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New Study Shows Patients are Suffering Due to Hydrocodone Rescheduling

"Hydrocodone Rescheduling: The First 100 Days" presented at 31st Annual Meeting for AAPM

NATIONAL HARBOR, Md. and SAN DIEGO – Preliminary analysis of a survey of pain patients to gauge the effects of the rescheduling of hydrocodone from Schedule III to Schedule II was presented today by Millennium Research Institute's Principal Investigator, Steven Passik, Ph.D., at the 31st Annual Meeting of the American Academy of Pain Medicine in National Harbor, Md. The survey was conducted by the National Fibromyalgia & Chronic Pain Association (NFMCPA).

Hydrocodone has been the most widely prescribed medication in the United States, with 130 million prescriptions written annually. Hydrocodone in combination with other medications, such as acetaminophen or ibuprofen, is frequently prescribed for pain. The new Drug Enforcement Administration (DEA) regulation, enacted in October 2014, rescheduled hydrocodone from Schedule III to Schedule II, effectively limiting patients to a smaller maximum supply between doctor visits. Patients must now see a doctor or other prescriber for each handwritten prescription renewal.

These regulations were intended to reduce criminal activity and deaths caused by drug overdoses. The findings of the survey, which collected 3,000 responses within the first 72 hours online, highlight the consequences for patients, including reduced access, higher costs due to increased doctor's visits, and stigmatization.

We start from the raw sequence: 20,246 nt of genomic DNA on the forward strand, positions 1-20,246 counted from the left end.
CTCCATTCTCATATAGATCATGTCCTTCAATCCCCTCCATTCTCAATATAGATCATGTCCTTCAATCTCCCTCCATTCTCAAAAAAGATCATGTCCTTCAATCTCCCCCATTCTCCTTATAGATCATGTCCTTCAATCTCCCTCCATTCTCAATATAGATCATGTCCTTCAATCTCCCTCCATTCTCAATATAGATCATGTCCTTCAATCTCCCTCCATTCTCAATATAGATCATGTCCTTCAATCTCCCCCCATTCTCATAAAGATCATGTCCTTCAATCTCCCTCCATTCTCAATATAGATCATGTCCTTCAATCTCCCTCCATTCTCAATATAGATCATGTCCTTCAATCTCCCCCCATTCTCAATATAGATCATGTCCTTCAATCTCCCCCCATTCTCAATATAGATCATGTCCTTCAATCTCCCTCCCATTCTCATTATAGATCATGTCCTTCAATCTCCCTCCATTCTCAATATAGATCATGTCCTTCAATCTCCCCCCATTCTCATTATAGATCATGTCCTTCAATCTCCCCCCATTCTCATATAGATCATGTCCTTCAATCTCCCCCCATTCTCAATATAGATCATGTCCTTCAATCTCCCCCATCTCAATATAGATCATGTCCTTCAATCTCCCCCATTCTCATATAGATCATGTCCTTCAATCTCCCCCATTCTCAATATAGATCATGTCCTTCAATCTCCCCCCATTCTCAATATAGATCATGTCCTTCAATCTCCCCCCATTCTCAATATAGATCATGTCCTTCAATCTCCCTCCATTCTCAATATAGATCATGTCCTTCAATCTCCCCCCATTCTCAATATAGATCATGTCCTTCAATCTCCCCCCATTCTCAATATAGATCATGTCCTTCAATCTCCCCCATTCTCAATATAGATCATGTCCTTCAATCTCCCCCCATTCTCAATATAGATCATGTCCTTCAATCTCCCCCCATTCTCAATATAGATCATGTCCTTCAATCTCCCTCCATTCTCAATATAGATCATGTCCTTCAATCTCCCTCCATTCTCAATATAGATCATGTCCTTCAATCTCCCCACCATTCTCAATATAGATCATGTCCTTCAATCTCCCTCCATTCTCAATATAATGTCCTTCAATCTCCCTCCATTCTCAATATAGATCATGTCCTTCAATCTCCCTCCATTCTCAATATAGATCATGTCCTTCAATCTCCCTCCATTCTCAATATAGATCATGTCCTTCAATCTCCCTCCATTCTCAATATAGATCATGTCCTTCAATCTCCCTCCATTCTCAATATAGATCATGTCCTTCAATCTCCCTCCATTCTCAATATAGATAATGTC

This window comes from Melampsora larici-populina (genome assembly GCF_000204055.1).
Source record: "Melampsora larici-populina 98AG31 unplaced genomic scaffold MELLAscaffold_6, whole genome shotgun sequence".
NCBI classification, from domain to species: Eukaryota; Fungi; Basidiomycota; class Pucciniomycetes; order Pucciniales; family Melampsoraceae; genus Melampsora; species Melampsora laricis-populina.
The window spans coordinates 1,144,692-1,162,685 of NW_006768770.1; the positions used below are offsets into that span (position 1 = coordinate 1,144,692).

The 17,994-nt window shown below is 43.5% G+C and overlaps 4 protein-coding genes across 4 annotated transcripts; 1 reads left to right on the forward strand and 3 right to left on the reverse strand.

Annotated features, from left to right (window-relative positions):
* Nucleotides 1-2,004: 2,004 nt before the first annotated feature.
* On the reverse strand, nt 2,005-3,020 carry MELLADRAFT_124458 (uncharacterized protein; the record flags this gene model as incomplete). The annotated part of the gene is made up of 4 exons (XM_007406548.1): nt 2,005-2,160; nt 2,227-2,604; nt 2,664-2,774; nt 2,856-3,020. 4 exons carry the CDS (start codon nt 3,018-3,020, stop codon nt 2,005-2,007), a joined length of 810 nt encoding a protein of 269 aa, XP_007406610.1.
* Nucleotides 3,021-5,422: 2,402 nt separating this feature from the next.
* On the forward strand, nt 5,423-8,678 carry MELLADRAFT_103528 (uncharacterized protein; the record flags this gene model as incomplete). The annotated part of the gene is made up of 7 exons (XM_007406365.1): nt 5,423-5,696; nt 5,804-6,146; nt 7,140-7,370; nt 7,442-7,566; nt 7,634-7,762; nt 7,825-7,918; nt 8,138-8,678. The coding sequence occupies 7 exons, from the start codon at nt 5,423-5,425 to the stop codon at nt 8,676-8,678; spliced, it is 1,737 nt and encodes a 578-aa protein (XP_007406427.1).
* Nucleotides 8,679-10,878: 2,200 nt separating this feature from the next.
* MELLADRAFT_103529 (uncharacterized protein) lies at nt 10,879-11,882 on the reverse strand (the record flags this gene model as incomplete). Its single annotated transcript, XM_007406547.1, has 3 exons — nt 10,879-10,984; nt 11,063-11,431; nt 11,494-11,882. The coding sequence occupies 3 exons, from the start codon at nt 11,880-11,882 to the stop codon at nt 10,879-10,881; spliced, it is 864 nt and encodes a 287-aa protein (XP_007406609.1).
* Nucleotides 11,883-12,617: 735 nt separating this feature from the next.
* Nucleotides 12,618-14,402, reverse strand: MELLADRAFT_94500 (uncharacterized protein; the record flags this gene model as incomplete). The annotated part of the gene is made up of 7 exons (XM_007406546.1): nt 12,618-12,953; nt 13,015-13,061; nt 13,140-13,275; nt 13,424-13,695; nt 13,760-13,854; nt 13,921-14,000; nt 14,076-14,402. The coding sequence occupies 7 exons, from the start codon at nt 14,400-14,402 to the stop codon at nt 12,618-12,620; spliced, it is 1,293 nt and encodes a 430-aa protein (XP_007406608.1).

Key Findings:

"Millennium Health provides objective clinical tools and education for doctors to enable safe and effective care," said Dr. Passik. "We believe it is important to take an educated and balanced approach to stopping the complex public health epidemic of prescription medication abuse. It's important to detect and prevent aberrant behavior, while also providing access to treatment for those patients who are legitimately in need of these medications."

To our knowledge, this is the first report of the experiences of pain patients treated with hydrocodone since this change went into effect and more research is necessary to understand the effects. This survey was conducted online through patient advocacy websites, which may have resulted in bias. Additionally, the sample is overwhelmingly female, reflecting the demographics of fibromyalgia, and the impact on male patients is not well characterized here.

An abstract of the poster is available at AAPM's website [1].